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Courthouse updates make way for Bedford’s future

By ZOË HAGGARD - zhaggard@t-g.com
Posted 1/15/22

Having been shaped by storm winds and rioters’ fires throughout the County’s 200-year history, the Bedford County Courthouse today stands as a testament to the men who built Bedford up from the time of Tennessee’s frontier to its present-day industrialization.    

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Courthouse updates make way for Bedford’s future


Having been shaped by storm winds and rioters’ fires throughout the County’s 200-year history, the Bedford County Courthouse today stands as a testament to the men who built Bedford up from the time of Tennessee’s frontier to its present-day industrialization.    

For this reason, early Bedford County leaders in 1810 made sure the Courthouse was in the direct center of Shelbyville’s town square in a unique traffic design known as the “Shelbyville plan,” according to County archivist Carol Roberts.    

“Our courthouses were the first ones to be in the square — not off to the side. And we are unique in that the streets are square,” said Roberts. For example, Wilson, Williamson, and Washington counties have their courthouses on the side of their squares, according to Roberts.    

Burned and rebuilt  

The first Courthouse on Shelbyville’s Square was built with logs. Drawings today, as depicted by former County historians Tim and Helen Marsh, show a rustic, frontier structure, which would have been appropriate for the time, according to Roberts. It was built on the “ridge of the river,” making it an ideal location to be high and dry, Roberts said.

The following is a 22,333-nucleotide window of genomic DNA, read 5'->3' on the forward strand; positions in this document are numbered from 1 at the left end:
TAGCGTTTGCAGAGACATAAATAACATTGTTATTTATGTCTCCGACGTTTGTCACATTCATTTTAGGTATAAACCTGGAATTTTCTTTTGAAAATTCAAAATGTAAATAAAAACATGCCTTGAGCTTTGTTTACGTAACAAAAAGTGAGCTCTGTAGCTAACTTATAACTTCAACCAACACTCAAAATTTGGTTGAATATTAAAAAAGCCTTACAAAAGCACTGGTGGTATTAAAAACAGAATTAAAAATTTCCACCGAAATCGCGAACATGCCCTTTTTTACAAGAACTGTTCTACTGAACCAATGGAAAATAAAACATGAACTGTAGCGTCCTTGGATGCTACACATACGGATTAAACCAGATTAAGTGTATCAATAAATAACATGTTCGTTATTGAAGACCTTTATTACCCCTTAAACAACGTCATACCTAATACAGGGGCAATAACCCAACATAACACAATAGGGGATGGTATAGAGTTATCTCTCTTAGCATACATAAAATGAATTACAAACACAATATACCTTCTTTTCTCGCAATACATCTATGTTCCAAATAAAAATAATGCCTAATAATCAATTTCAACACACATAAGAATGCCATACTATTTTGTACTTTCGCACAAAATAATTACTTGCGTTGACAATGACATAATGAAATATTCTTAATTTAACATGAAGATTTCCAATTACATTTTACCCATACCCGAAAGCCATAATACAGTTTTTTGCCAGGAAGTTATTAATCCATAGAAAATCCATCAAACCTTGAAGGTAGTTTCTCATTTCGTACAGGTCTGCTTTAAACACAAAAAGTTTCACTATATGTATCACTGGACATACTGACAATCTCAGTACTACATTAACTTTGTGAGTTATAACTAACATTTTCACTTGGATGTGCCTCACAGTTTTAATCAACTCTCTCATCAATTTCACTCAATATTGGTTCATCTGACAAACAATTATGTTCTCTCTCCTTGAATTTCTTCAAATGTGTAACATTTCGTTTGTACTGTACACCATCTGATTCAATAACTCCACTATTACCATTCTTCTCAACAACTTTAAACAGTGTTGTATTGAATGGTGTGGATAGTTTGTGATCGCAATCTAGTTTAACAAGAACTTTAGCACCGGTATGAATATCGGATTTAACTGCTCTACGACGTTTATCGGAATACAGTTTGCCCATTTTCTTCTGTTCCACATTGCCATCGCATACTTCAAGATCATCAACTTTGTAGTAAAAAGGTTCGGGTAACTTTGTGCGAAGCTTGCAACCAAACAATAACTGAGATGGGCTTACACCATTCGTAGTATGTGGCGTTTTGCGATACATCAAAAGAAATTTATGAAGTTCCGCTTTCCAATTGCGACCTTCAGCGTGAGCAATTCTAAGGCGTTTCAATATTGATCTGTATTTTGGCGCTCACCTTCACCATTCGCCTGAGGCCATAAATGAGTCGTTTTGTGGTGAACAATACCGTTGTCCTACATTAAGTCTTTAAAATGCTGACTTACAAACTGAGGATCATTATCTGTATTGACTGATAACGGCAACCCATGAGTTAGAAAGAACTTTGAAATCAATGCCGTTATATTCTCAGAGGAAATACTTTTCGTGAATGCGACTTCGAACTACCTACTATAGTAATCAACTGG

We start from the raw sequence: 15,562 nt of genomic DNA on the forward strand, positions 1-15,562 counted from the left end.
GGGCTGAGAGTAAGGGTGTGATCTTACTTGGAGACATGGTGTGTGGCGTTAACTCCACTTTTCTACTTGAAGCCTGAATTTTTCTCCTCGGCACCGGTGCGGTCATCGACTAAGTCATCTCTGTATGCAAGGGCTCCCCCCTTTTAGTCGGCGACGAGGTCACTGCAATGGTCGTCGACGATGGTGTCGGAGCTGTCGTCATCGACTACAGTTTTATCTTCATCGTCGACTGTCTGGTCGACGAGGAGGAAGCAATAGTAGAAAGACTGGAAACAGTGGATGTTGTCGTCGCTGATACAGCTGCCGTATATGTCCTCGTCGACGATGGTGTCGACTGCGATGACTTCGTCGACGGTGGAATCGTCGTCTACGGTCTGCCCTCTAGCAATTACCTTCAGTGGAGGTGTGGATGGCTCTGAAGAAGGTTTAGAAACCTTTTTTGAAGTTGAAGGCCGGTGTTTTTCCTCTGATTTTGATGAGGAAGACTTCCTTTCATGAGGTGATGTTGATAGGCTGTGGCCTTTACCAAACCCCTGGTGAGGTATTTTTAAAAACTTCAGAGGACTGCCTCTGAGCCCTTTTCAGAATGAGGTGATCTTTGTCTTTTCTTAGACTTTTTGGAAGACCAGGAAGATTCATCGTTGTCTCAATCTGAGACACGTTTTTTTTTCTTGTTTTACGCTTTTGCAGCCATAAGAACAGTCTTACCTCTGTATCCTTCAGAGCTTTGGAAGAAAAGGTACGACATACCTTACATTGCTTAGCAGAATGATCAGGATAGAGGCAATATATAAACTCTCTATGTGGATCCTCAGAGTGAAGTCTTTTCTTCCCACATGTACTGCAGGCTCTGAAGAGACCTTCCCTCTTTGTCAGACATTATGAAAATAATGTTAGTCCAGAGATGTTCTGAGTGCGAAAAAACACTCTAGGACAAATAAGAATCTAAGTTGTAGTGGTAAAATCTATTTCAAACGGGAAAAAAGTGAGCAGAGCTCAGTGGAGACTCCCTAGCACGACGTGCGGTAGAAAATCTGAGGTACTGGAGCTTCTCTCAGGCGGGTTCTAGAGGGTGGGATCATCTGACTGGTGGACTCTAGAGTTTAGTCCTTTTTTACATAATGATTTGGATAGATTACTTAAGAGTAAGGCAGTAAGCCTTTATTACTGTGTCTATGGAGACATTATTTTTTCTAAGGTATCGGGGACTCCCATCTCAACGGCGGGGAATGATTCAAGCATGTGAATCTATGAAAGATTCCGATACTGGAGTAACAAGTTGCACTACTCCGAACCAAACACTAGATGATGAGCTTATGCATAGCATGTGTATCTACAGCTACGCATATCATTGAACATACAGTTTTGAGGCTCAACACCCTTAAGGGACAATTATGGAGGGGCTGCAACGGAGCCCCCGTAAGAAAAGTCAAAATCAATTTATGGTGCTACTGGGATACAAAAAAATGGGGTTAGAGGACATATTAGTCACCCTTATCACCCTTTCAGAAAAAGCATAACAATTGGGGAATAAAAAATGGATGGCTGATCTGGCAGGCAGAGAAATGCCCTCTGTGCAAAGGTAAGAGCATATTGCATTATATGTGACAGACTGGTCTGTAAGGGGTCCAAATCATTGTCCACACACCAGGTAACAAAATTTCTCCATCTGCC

A brick building was put into place by 1813. But it was destroyed by a tornado in 1830. A second brick building was built three years later. But that was destroyed in a fire started by Confederate soldiers trying to keep warm that March of 1863, Roberts explained. Finally, the County built a brick and stone building in 1873.    

Fires were common back in the day, Roberts explained, as people used coal to keep warm and because of the supplies they maintained — such as hay, wheat, oats. At minimum there were four fires on the Square, Roberts said.  

But some fires were intentional, as was seen when rioters — calling for the hanging of E.K. Harris who allegedly raped a young Shelbyville girl — burned the Courthouse in December 1934. It left only the shell of the original 1870s building, according to Roberts.  

Again, County leaders understood the importance of a Courthouse, and by March 1935, reconstruction began — this time with a new interior of steel, concrete, and fire-proof brick, Roberts explained.    

“There were substantial vaults already built into this building for the records. They knew the damage; they knew they lost some in the 1830s and Civil War. So, they started building rock-solid buildings in it,” Roberts said. This New-Deal Era construction was done by a Nashville-based architectural company, Marr & Holman, who were building skyscrapers in Music City.    

“They were very forward-thinking in that almost immediately; they were already in the process of saying ‘we will rebuild the building,’” said Roberts.    

But the original foundation stones remain, still bearing many black markings and cracks of the 1934 fire.     

“Some of it is soot. But this definitely to me is the burn because it’s cracked,” Roberts said about a sone lintel over one of the doorways in the basement.  

Renovations continue